Adverse experience and residue results misreported
14 January 2011
Sometimes, and especially during the Christmas-New Year period, newspapers resort to sensational reporting in order to attract readers. Often, this comes at the cost of informed reporting.
The Canberra Times published two such stories in late December. The first of these, ‘Hormone level in livestock too high, survey finds’ (external site) published on December 28, reported on the findings of the 2009-2010 National Residue Survey. This is a survey, run by the Department of Agriculture, Fisheries and Forestry, that monitors residues of agricultural and veterinary chemicals and environmental contaminants in Australian food commodities. The story opened with the claim that the survey detected ‘higher than acceptable levels of growth-producing hormones in livestock bred for human consumption’, that these hormones were synthetic in origin and that such hormones created human health risks.
The journalist appears to have misread the survey. All hormones found were within relevant Australian standards. The NRS conducted around 200,000 analyses on around 15,000 samples from food producing animals. These analyses turned up 105 detections for hormones. Of these, 52 (found in deer, cattle and sheep urine) were classified as likely to have been produced by the animals themselves while the remaining 45 detections (in cattle faeces) were classified as likely to have come from naturally occurring hormones in plants. Some 8 detections of a synthetic hormone (trenbolone) were found in cattle liver. No detections exceeded any published standard.
The second story ‘Vaccines, sprays linked to cancers and deaths in pets' (external site) was published on December 29. It reported on the publication of the APVMA’s Report on Adverse Experiences for 2009. This document summarised analyses of reports submitted to the APVMA under its Adverse Experience Reporting Program (AERP) for 2009. The story called adverse experience reports ‘complaints’ and suggested that veterinary medicines such as vaccines, flea treatments and other products were responsible for sudden deaths, illnesses and serious side effects in pets. Significantly, it was claimed that the report indicated that more than 60 dogs died in 2009 from commonly used veterinary chemicals and vaccines.
Adverse experience reports, of course, are not complaints. The Adverse Experience Reporting Program (AERP) is a key program established and promoted by the APVMA that encourages registrants, professionals and members of the public to submit reports when a registered pesticide or veterinary medicine, used as directed, does not act as anticipated. The APVMA actively uses these reports to monitor product safety in the marketplace. This feedback has prompted regulatory change in the past.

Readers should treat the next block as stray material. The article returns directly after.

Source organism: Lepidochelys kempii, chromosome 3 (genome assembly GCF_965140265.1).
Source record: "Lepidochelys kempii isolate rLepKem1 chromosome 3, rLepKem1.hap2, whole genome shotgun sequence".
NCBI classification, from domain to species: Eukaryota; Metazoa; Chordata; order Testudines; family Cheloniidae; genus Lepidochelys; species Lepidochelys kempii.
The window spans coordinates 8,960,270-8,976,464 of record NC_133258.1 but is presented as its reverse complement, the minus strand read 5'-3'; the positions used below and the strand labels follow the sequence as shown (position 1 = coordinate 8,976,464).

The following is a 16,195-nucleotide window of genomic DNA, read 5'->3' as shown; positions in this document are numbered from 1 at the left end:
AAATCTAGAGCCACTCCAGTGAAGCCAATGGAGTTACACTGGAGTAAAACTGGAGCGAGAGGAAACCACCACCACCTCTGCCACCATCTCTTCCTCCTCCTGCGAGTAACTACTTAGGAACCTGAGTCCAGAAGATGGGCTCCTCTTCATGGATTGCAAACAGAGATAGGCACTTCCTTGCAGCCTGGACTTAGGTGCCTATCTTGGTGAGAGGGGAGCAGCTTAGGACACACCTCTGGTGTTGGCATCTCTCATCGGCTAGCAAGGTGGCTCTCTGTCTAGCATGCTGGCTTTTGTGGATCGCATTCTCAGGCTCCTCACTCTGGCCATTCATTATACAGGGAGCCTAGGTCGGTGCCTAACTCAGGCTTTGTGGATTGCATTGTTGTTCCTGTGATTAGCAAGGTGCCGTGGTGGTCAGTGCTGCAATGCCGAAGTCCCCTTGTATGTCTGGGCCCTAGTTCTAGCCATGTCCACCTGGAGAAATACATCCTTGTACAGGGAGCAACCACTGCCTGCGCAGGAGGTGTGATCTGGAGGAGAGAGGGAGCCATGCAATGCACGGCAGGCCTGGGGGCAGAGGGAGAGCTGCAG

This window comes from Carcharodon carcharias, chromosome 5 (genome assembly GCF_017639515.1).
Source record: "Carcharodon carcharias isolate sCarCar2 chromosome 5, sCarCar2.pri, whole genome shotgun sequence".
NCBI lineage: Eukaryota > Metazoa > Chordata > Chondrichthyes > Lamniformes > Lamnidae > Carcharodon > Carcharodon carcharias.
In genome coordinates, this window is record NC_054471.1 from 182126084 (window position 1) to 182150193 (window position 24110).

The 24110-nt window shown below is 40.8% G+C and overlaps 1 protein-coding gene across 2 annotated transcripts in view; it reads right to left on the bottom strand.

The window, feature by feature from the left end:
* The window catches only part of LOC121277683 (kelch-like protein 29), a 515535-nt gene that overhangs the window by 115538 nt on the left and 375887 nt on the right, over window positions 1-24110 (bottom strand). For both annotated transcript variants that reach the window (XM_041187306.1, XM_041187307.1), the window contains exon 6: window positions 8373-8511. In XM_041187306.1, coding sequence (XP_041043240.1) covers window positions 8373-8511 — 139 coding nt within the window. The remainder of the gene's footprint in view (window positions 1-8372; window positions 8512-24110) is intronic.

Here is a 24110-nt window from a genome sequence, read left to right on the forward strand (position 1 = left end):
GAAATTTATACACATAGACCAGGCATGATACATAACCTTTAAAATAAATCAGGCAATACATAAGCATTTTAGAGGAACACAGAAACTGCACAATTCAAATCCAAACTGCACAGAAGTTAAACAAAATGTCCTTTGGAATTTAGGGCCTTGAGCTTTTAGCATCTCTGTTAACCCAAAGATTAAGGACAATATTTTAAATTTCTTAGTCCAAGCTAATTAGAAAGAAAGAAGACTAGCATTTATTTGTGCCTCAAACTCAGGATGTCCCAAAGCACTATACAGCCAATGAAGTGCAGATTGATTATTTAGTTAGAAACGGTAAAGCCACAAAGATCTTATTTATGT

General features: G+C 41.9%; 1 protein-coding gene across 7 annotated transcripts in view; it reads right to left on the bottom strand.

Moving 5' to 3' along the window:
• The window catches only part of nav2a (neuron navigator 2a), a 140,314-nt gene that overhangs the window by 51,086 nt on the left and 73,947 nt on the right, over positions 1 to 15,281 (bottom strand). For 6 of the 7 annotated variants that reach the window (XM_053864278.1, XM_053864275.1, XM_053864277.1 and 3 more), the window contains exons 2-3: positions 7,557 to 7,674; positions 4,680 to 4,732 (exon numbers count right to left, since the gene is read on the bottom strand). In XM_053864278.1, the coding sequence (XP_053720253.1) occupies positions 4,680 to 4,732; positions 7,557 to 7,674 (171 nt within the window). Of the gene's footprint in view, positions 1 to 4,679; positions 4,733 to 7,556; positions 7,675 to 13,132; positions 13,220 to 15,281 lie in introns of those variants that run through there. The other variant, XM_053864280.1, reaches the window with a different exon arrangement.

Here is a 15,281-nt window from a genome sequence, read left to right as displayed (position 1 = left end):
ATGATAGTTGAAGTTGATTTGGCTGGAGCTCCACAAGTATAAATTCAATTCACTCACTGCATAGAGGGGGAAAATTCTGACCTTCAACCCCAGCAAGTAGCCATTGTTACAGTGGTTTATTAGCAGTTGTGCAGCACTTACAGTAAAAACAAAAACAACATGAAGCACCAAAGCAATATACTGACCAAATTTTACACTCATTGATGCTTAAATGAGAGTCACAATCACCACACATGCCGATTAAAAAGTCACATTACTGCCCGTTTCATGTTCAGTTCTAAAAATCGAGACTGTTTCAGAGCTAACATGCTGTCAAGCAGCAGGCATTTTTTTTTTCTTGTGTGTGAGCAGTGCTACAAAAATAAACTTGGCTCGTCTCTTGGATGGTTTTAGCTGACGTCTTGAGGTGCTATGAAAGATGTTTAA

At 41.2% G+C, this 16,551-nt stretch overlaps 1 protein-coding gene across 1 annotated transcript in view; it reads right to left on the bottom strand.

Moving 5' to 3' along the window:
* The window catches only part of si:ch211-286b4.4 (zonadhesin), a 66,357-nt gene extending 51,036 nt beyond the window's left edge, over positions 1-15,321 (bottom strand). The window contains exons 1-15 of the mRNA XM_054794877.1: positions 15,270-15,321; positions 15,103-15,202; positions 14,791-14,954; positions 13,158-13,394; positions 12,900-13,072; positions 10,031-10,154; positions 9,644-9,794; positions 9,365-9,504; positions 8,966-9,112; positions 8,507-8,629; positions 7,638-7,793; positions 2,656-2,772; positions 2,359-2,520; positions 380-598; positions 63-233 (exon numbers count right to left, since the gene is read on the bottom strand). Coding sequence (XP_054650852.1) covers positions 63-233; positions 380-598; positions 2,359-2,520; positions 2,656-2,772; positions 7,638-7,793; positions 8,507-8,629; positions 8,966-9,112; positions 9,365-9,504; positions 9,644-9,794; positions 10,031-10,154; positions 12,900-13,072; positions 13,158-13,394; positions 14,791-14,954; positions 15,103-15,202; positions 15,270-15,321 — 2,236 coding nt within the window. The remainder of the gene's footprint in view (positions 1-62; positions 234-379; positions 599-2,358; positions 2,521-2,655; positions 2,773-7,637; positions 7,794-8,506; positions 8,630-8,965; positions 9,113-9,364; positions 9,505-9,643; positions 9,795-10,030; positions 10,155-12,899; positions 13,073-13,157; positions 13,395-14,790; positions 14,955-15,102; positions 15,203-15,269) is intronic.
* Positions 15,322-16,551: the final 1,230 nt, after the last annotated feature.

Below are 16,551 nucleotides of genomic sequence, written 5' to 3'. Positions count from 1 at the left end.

In reviewing the statistics presented in the document, the reporter appears not to have recognised that one adverse experience with a product containing multiple active constituents was listed under each active constituent. Some significant over-counting resulted. For example, there were a little over 2000 reports in 2009, not 2600 as stated. Similarly, there were less than 16 dog deaths that the APVMA believed could possibly have been caused by vaccines and other causes rather than the 60 stated. To put this particular statistic in perspective, and to allay potential concerns of dog owners, an estimated 2.5 million vaccines were administered in 2009. Therefore, the impression the article created– that administering veterinary medicines can be dangerous to pet health – is misplaced.
Unfortunately, in seeking to generate a focus on the sensational, the good news both reports contained was ignored. And there was good news.
The National Residue Survey, for example, reported high degrees of compliance with relevant Australian standards. For meat products, for example, there was 99.91% compliance with residue standards. For grains, compliance was 99.40% and for horticulture it was 98.90%. For fish products (wild-caught and aquaculture) and honey there was 100% compliance. These are very positive results that point to the effectiveness of the Australian regulatory regime in maintaining food safety.
Similarly the Report on Adverse Experiences for 2009 demonstrated, for veterinary medicines, the very low number of serious adverse incidents received compared to the very large number of doses/treatments administered. This is testament to the comprehensiveness of the initial assessment process the APVMA undertakes in considering registration.
For further information, see:
- 2009 report on adverse experiences
- National Residue Survey (external site)
- Community Question - Is HGP-treated beef safe to eat?
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